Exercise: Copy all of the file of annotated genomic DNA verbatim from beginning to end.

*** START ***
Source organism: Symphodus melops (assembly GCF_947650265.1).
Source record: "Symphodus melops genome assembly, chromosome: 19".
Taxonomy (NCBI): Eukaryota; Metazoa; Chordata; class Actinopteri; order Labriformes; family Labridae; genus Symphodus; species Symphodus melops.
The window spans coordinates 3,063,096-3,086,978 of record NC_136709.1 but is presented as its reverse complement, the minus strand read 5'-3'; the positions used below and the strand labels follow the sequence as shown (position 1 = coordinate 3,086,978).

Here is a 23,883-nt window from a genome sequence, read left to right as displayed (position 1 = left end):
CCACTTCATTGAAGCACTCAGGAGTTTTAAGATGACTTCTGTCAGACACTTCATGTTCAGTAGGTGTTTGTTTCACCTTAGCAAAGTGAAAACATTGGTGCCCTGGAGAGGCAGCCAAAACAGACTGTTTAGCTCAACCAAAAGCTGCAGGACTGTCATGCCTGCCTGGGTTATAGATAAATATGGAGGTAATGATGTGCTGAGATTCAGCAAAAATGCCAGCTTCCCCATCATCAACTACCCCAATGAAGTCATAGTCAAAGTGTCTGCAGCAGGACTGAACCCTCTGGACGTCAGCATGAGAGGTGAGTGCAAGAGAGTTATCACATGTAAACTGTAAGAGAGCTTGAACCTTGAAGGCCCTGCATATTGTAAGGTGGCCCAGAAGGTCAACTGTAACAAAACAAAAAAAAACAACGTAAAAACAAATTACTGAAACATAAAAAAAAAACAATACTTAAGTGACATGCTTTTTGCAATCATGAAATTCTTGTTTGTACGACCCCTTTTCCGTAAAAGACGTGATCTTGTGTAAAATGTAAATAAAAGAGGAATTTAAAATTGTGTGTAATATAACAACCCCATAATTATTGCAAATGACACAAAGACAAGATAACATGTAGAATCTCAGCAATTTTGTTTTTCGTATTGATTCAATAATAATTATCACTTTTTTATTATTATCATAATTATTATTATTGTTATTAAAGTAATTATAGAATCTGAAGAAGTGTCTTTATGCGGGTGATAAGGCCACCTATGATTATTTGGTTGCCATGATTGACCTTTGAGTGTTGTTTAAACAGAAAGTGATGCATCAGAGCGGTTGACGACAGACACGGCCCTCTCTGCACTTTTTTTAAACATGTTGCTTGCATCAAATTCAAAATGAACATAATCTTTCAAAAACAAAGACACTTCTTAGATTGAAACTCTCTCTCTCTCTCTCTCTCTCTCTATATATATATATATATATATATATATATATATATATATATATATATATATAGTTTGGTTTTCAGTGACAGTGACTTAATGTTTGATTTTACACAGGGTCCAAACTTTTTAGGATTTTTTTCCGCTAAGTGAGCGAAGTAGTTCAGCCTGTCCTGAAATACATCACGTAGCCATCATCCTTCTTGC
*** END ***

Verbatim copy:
Source organism: Symphodus melops (assembly GCF_947650265.1).
Source record: "Symphodus melops genome assembly, chromosome: 19".
Taxonomy (NCBI): Eukaryota; Metazoa; Chordata; class Actinopteri; order Labriformes; family Labridae; genus Symphodus; species Symphodus melops.
The window spans coordinates 3,063,096-3,086,978 of record NC_136709.1 but is presented as its reverse complement, the minus strand read 5'-3'; the positions used below and the strand labels follow the sequence as shown (position 1 = coordinate 3,086,978).

Here is a 23,883-nt window from a genome sequence, read left to right as displayed (position 1 = left end):
CCACTTCATTGAAGCACTCAGGAGTTTTAAGATGACTTCTGTCAGACACTTCATGTTCAGTAGGTGTTTGTTTCACCTTAGCAAAGTGAAAACATTGGTGCCCTGGAGAGGCAGCCAAAACAGACTGTTTAGCTCAACCAAAAGCTGCAGGACTGTCATGCCTGCCTGGGTTATAGATAAATATGGAGGTAATGATGTGCTGAGATTCAGCAAAAATGCCAGCTTCCCCATCATCAACTACCCCAATGAAGTCATAGTCAAAGTGTCTGCAGCAGGACTGAACCCTCTGGACGTCAGCATGAGAGGTGAGTGCAAGAGAGTTATCACATGTAAACTGTAAGAGAGCTTGAACCTTGAAGGCCCTGCATATTGTAAGGTGGCCCAGAAGGTCAACTGTAACAAAACAAAAAAAAACAACGTAAAAACAAATTACTGAAACATAAAAAAAAAACAATACTTAAGTGACATGCTTTTTGCAATCATGAAATTCTTGTTTGTACGACCCCTTTTCCGTAAAAGACGTGATCTTGTGTAAAATGTAAATAAAAGAGGAATTTAAAATTGTGTGTAATATAACAACCCCATAATTATTGCAAATGACACAAAGACAAGATAACATGTAGAATCTCAGCAATTTTGTTTTTCGTATTGATTCAATAATAATTATCACTTTTTTATTATTATCATAATTATTATTATTGTTATTAAAGTAATTATAGAATCTGAAGAAGTGTCTTTATGCGGGTGATAAGGCCACCTATGATTATTTGGTTGCCATGATTGACCTTTGAGTGTTGTTTAAACAGAAAGTGATGCATCAGAGCGGTTGACGACAGACACGGCCCTCTCTGCACTTTTTTTAAACATGTTGCTTGCATCAAATTCAAAATGAACATAATCTTTCAAAAACAAAGACACTTCTTAGATTGAAACTCTCTCTCTCTCTCTCTCTCTCTCTATATATATATATATATATATATATATATATATATATATATATATATATATAGTTTGGTTTTCAGTGACAGTGACTTAATGTTTGATTTTACACAGGGTCCAAACTTTTTAGGATTTTTTTCCGCTAAGTGAGCGAAGTAGTTCAGCCTGTCCTGAAATACATCACGTAGCCATCATCCTTCTTGC